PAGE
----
In Mockingjay, Collins shows that it’s not just reality shows that manipulate the truth they show, it’s also other shows including news shows and documentaries. Take it a step further and it’s not just what the camera shows, it’s what the viewer wants. Public Katniss is equally a creation of the citizens of Panem and what they want and need: a hero. As I read reviews of Mockingjay that were disappointed in Katniss and the resolution to her story, I wondered which Katniss the reader had in mind, Real Katniss or Public Katniss? For me, the resolution fit perfect with Real Katniss. But Public Katniss, or, rather, the hero the public wanted? The resolution disappoints.

Team Peeta, Team Gale. The Hunger Games is so much more than the two men in Katniss’s life. For the first two books I preferred Peeta, mainly because Peeta was the smartest of the bunch, including Katniss. In Mockingjay, I grow to like and respect Gale more. He becomes a more nuanced person. If before he was Katniss’s best friend, in Mockingjay he becomes the person whose views of war strategy differ from Katniss because Katniss survived the Arena and he didn’t. It’s not that Gale is removed from the horror of death and violence; it’s that he has a much different relationship with it than a victor like Katniss. Peeta not being around for many of the Gale scenes allows for a balance in this perspective. It also allows for someone other than Peeta to be the smart one. Truthfully, at times in the first two books it was a bit annoying how Peeta was not only two steps ahead, but Katniss was two steps behind in terms of what was going on. Without Peeta around, Katniss is forced to grow and become more aware of politics; to become more of a strategist.

The Hunger Games and Catching Fire were about survival – ultimately, Mockingjay is also about survival. Surviving not just an event (the Arena, a war) but living with choices made, actions, consequences. This is not some happy go lucky war or caper movie, where the enemy is faceless and the dead bodies that pile up are meaningless. Living with oneself “after” is not something simple, and neither is Katniss’s recovery. I imagine the epilogue will be as controversial as the final chapter of Harry Potter. Like Rowling, Collins uses it to shut down any hope for a sequel for these particular characters. Is it necessary? I think, too often, in books like The Hunger Games, the long term affects of violence and terror aren’t portrayed. Short time frames are used, the books end with characters still teens, and, frankly, it’s not enough time to say, for sure, whether someone is broken or not from their experiences. So, yes, an epilogue is necessary, not to show a “happy ever after” but to show whether or not the main characters truly survive.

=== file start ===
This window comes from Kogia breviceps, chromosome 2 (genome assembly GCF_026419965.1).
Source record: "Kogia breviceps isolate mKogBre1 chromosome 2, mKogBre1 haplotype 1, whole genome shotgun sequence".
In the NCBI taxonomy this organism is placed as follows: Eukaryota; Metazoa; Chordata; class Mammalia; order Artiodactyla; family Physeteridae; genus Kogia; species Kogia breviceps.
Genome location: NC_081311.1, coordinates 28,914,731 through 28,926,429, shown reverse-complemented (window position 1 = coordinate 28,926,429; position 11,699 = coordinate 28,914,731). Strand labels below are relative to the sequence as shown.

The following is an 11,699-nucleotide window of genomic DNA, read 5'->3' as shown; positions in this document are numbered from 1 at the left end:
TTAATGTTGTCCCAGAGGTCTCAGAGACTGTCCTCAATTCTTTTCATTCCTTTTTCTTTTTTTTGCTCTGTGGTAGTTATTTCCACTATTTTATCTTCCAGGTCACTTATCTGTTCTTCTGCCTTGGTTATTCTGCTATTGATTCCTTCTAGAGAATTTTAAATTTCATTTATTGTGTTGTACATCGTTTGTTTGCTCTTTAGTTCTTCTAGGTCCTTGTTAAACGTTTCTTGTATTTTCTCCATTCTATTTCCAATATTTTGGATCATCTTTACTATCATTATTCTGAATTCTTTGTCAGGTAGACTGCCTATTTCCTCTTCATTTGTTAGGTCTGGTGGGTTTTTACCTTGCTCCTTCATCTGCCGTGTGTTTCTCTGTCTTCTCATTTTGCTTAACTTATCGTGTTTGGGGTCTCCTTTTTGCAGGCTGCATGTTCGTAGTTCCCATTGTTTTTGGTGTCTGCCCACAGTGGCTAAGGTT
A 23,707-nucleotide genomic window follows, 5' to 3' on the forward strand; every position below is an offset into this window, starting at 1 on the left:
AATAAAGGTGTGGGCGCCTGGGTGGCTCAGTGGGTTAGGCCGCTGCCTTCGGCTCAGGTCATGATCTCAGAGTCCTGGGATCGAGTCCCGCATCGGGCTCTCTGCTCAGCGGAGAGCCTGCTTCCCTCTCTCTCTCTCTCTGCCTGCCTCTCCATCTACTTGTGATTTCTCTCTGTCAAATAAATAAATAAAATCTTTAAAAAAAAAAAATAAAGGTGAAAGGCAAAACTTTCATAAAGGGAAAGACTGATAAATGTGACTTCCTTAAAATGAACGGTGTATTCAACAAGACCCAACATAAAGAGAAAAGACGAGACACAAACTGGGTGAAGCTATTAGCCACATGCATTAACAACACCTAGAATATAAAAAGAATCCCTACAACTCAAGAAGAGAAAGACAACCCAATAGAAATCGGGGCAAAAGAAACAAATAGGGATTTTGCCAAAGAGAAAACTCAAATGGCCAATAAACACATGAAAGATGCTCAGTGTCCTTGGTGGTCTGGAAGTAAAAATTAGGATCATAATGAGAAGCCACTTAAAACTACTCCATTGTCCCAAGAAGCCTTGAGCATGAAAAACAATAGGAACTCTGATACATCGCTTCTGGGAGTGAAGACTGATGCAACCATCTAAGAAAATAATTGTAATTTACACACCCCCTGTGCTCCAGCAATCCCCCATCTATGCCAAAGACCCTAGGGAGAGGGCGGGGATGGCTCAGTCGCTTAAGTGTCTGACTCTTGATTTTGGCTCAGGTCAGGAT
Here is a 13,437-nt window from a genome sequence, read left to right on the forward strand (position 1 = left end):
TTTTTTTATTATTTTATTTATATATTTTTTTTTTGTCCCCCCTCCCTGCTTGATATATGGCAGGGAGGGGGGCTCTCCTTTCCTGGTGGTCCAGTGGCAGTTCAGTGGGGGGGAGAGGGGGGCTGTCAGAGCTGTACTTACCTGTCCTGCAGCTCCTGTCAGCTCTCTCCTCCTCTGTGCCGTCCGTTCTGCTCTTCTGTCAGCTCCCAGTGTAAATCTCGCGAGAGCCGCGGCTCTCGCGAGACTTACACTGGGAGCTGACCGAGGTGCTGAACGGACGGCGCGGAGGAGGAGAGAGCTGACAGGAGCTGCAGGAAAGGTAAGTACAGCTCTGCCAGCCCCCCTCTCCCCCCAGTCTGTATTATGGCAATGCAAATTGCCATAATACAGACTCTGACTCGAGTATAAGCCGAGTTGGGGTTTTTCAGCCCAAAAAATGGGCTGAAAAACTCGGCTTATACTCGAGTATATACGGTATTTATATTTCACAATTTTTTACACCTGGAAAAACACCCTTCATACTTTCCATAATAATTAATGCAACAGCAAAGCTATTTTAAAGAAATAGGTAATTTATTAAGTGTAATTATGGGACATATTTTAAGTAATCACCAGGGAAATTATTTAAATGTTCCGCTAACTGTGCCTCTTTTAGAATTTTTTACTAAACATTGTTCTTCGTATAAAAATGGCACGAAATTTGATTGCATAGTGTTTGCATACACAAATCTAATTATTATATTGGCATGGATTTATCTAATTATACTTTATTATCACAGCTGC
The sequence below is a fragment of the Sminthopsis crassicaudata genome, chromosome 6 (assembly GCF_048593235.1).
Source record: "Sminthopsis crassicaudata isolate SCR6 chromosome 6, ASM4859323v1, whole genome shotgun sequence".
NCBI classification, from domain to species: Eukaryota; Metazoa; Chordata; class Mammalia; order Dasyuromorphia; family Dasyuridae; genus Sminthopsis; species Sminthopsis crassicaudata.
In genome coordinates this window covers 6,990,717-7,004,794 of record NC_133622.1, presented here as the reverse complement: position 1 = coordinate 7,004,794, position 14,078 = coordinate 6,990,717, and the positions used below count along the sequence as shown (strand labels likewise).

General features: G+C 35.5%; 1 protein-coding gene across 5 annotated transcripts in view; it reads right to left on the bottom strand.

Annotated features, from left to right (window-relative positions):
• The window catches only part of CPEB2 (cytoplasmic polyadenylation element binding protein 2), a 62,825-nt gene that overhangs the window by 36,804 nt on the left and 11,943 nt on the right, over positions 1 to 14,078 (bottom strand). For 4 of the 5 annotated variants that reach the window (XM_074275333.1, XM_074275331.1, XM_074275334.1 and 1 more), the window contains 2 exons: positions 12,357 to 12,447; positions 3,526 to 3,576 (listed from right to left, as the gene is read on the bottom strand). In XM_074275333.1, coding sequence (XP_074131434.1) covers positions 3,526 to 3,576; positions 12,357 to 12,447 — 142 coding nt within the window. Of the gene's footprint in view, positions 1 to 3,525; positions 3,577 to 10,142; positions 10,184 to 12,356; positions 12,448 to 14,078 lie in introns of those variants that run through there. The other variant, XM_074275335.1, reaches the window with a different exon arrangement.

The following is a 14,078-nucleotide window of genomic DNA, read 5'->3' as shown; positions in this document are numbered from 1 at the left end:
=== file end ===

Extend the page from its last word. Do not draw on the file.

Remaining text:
Because Mockingjay delivers by completing Katniss’s story, because it takes seriously the impact of violence, and because Peeta may be one of my all time favorite characters, this is a Favorite Book Read in 2010.

*If you do want to read that type of story, read Megan Whalen  Turner’s books and Melina Marchetta’s Finnikin of the Rock.